Sharon also boxed himself into a corner in his pick for finance minister. His choice of outgoing Jerusalem mayor Ehud Olmert incurred the wrath of the incumbent finance minister, the powerful Silvan Shalom. This could hurt Sharon badly. Shalom has legions of angry supporters inside the Likud Central Committee. He also has close ties, by marriage, to the publishers of the country’s largest newspaper, Yediot Aharonot. Most important, Shalom is of North African origin.

Even though Shalom is generally considered a failure as finance minister, his replacement with the Ashkenazic Olmert is fueling a public outcry against the so-called “white” complexion of Sharon’s new Cabinet. For years successive Israeli governments, especially those under Likud, have had almost equal representation for Ashkenazim and Sephardim. Sharon’s new Cabinet will probably include at most two or three ministers of Middle Eastern or North African origin.

In response to the criticism, Sharon named Shalom foreign minister in place of Benjamin Netanyahu. As of press time, Netanyahu was still weighing Sharon’s offer to become finance minister instead of Olmert.

Labor leader Mitzna is trying to convince party colleagues that the looming split between Sharon and his charedi-Sephardic support base could offer Labor a rare opportunity to break out of its Ashkenazic ghetto and forge new alliances. But Mitzna must first secure his own political survival. His rivals are actively scheming for his ouster, hoping to clear the way for Labor to join the government. Several Labor leaders, including Shimon Peres and Binyamin Ben-Eliezer, are pursuing not-so-secret contacts with Sharon in the hope of presenting the party with a done deal that could turn the tide toward unity at the last minute.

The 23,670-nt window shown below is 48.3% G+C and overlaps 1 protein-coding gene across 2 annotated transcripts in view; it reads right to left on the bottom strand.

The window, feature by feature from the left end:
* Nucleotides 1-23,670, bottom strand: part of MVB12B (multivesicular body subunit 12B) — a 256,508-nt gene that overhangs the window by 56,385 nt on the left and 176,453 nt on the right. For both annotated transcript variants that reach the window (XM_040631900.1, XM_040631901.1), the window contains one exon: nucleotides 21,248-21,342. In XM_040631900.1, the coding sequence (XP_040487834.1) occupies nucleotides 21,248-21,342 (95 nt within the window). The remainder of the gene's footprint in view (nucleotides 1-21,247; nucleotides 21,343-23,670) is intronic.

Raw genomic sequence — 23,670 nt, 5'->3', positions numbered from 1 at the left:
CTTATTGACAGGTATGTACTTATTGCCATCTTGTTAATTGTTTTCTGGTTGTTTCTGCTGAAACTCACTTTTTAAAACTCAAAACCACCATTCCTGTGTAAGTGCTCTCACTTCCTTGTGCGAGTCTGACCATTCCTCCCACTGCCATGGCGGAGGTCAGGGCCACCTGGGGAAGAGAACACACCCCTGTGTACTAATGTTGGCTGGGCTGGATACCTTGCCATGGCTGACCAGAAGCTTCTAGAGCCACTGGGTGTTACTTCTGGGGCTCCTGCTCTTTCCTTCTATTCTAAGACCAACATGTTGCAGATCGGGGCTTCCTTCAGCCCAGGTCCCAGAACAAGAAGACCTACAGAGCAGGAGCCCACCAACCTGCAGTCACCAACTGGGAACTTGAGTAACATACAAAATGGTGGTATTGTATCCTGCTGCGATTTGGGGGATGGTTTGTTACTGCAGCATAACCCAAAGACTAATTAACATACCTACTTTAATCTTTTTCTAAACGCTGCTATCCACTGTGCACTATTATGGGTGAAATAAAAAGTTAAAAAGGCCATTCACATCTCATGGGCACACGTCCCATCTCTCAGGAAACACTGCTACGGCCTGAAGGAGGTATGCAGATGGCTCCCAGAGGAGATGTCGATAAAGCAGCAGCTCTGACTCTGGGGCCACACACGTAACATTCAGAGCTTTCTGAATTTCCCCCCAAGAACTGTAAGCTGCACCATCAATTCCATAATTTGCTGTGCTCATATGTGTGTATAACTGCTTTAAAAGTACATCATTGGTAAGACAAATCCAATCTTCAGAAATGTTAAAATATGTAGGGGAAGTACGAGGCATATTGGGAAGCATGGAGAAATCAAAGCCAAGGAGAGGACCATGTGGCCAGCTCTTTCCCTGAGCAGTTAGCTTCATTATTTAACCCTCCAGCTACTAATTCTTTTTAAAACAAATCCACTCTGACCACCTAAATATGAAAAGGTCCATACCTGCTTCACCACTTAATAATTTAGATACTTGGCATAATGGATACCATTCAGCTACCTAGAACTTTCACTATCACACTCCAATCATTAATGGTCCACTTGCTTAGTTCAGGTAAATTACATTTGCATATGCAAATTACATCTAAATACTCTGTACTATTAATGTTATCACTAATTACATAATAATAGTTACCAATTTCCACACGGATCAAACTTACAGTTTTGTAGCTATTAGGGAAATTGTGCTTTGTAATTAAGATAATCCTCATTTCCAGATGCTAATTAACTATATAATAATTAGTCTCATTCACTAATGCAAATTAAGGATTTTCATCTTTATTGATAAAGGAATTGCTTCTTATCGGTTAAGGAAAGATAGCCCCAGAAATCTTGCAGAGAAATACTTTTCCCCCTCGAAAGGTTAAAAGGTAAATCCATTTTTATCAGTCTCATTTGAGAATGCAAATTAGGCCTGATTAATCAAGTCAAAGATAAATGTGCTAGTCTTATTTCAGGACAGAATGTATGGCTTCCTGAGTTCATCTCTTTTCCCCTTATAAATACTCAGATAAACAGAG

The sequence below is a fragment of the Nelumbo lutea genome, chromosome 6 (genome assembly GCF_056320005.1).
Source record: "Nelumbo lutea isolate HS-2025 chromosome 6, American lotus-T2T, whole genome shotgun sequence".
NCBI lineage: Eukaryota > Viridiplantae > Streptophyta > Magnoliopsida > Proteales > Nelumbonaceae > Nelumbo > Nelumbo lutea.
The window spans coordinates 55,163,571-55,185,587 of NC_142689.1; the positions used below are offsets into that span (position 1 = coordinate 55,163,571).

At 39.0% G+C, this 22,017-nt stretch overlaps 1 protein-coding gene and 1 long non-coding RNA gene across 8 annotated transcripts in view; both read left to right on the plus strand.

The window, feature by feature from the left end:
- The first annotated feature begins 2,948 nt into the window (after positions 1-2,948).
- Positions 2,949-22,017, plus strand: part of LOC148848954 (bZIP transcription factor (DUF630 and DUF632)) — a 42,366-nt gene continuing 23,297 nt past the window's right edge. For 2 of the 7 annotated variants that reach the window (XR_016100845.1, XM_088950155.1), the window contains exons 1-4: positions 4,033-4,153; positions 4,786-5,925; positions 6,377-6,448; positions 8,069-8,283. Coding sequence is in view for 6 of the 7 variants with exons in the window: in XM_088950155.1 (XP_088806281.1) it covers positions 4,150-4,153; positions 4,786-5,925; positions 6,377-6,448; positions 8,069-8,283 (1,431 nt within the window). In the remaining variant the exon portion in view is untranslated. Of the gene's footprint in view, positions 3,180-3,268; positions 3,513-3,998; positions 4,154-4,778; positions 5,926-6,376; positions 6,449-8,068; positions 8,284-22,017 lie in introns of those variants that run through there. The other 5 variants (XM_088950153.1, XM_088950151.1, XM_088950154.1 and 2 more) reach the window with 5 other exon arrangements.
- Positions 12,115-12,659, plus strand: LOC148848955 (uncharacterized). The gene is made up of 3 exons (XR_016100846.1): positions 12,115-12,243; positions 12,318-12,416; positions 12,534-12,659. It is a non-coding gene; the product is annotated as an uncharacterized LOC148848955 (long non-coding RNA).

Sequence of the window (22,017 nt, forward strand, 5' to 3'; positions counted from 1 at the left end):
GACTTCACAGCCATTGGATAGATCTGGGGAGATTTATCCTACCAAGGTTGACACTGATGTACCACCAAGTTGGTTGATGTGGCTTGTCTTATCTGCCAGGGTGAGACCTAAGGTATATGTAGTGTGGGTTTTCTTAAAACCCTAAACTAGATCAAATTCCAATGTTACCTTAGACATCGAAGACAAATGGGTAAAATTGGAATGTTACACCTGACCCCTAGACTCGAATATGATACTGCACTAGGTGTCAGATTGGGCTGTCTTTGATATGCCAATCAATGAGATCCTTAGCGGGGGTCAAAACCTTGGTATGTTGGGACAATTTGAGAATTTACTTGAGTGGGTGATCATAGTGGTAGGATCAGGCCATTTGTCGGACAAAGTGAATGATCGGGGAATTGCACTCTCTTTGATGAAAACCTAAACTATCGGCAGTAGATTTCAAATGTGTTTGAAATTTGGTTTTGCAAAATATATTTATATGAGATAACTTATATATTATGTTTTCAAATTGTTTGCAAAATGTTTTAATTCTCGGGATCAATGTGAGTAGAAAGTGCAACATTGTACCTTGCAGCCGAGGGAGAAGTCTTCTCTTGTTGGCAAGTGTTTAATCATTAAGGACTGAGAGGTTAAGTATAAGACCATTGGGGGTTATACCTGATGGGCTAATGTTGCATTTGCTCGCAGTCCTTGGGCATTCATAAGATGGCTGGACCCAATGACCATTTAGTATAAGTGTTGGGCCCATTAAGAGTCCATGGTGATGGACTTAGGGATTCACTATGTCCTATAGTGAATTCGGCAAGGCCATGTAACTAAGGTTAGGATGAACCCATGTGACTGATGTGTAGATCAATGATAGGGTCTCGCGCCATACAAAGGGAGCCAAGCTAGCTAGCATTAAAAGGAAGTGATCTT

Peres and Ben-Eliezer reject Mitzna’s portrayal of Sharon as an unreformed hard-liner. They claim the prime minister has mended his ways and seeks genuine progress in the peace process. Sharon himself has buttressed those arguments in recent days. Since the election he has repeatedly voiced his support for President Bush’s “vision of peace” from last June, and restated his qualified agreement to a “provisional” Palestinian state, with negotiations to start as soon as the violence ends or Yasser Arafat is removed, whichever comes first. Just last week Sharon told a Yediot Aharonot reporter that Israel cannot hope to solve its catastrophic economic woes unless it achieves a “political solution” with the Palestinians.

Mitzna is having none of it. The Labor leader claims Sharon’s vague promises of diplomatic progress are contradicted by his flat refusal to commit to any evacuation of Jewish settlements in the territories. Mitzna says Sharon refused to put in writing any of his diplomatic pledges, seemingly proving his disingenuousness. As final proof that Labor belongs in the opposition, Mitzna points to Sharon’s inking of a coalition agreement with the hard-line NRP.

Meanwhile, Sharon’s surprising courtship of the far-right National Union Party, led by ultra-hardliner Avigdor Lieberman, appeared to be playing into Mitzna’s hands. Sharon had repeatedly promised not to allow “extremists” such as Lieberman to enter his coalition. And yet at midweek he brought the National Union Party into his coalition, adding its seven Knesset seats to his slim, 61-seat Likud-Shinui-NRP majority.

Peres and Ben-Eliezer insist Sharon’s deal with Lieberman is simply a gambit to spur Labor to dump Mitzna and join the coalition. Sharon, they believe, will pursue a peace opening if it comes, keeping his promises to President Bush, and dump Lieberman at the first sign of resistance. Mitzna counters that in courting Lieberman Sharon is only showing his true colors. In private he describes the prime minister as “Lieberman in drag.”

Some political analysts maintain that Sharon is unruffled by his current predicaments. The assumption is that the imminent American campaign against Iraq will still criticism of his new coalition and probably drive Labor into a unity government, with or without Mitzna. But more than a few pundits, noting Sharon’s heavy-handed, overly-generous conduct of the coalition talks, were saying the prime minister may have lost his famous political touch. The wily and seasoned Sharon, say the nay-sayers, may have reached the point that he is now too smart for his own good.